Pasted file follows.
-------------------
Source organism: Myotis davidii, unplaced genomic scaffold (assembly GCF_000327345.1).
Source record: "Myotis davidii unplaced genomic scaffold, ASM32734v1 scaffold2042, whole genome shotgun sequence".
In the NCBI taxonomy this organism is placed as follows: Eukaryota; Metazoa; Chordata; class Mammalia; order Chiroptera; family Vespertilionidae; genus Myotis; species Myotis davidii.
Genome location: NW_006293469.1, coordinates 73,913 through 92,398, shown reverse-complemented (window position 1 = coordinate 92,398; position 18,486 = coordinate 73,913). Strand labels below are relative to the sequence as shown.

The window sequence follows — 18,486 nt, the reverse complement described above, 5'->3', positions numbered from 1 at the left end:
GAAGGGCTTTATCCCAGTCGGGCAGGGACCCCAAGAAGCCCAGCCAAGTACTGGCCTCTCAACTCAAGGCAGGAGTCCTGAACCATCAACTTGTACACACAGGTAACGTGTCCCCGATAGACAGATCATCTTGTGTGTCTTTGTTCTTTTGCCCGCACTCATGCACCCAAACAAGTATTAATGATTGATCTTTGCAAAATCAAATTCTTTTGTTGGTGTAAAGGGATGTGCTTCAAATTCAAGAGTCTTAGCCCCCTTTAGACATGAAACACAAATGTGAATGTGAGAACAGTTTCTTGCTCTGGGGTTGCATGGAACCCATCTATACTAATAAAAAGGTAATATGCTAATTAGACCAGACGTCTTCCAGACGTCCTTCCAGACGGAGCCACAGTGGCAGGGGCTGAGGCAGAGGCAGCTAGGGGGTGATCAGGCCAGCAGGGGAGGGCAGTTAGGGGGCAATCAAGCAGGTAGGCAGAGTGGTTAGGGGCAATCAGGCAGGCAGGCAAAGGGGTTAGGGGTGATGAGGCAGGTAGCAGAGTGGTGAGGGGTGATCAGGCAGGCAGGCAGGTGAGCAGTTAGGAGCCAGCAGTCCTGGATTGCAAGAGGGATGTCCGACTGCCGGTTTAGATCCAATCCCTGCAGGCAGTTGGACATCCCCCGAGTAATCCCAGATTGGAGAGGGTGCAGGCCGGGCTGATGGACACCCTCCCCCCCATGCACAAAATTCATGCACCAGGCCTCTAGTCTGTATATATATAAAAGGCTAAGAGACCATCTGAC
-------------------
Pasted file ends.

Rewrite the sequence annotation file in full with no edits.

Source organism: Myotis davidii, unplaced genomic scaffold (assembly GCF_000327345.1).
Source record: "Myotis davidii unplaced genomic scaffold, ASM32734v1 scaffold2042, whole genome shotgun sequence".
In the NCBI taxonomy this organism is placed as follows: Eukaryota; Metazoa; Chordata; class Mammalia; order Chiroptera; family Vespertilionidae; genus Myotis; species Myotis davidii.
Genome location: NW_006293469.1, coordinates 73,913 through 92,398, shown reverse-complemented (window position 1 = coordinate 92,398; position 18,486 = coordinate 73,913). Strand labels below are relative to the sequence as shown.

The window sequence follows — 18,486 nt, the reverse complement described above, 5'->3', positions numbered from 1 at the left end:
GAAGGGCTTTATCCCAGTCGGGCAGGGACCCCAAGAAGCCCAGCCAAGTACTGGCCTCTCAACTCAAGGCAGGAGTCCTGAACCATCAACTTGTACACACAGGTAACGTGTCCCCGATAGACAGATCATCTTGTGTGTCTTTGTTCTTTTGCCCGCACTCATGCACCCAAACAAGTATTAATGATTGATCTTTGCAAAATCAAATTCTTTTGTTGGTGTAAAGGGATGTGCTTCAAATTCAAGAGTCTTAGCCCCCTTTAGACATGAAACACAAATGTGAATGTGAGAACAGTTTCTTGCTCTGGGGTTGCATGGAACCCATCTATACTAATAAAAAGGTAATATGCTAATTAGACCAGACGTCTTCCAGACGTCCTTCCAGACGGAGCCACAGTGGCAGGGGCTGAGGCAGAGGCAGCTAGGGGGTGATCAGGCCAGCAGGGGAGGGCAGTTAGGGGGCAATCAAGCAGGTAGGCAGAGTGGTTAGGGGCAATCAGGCAGGCAGGCAAAGGGGTTAGGGGTGATGAGGCAGGTAGCAGAGTGGTGAGGGGTGATCAGGCAGGCAGGCAGGTGAGCAGTTAGGAGCCAGCAGTCCTGGATTGCAAGAGGGATGTCCGACTGCCGGTTTAGATCCAATCCCTGCAGGCAGTTGGACATCCCCCGAGTAATCCCAGATTGGAGAGGGTGCAGGCCGGGCTGATGGACACCCTCCCCCCCATGCACAAAATTCATGCACCAGGCCTCTAGTCTGTATATATATAAAAGGCTAAGAGACCATCTGAC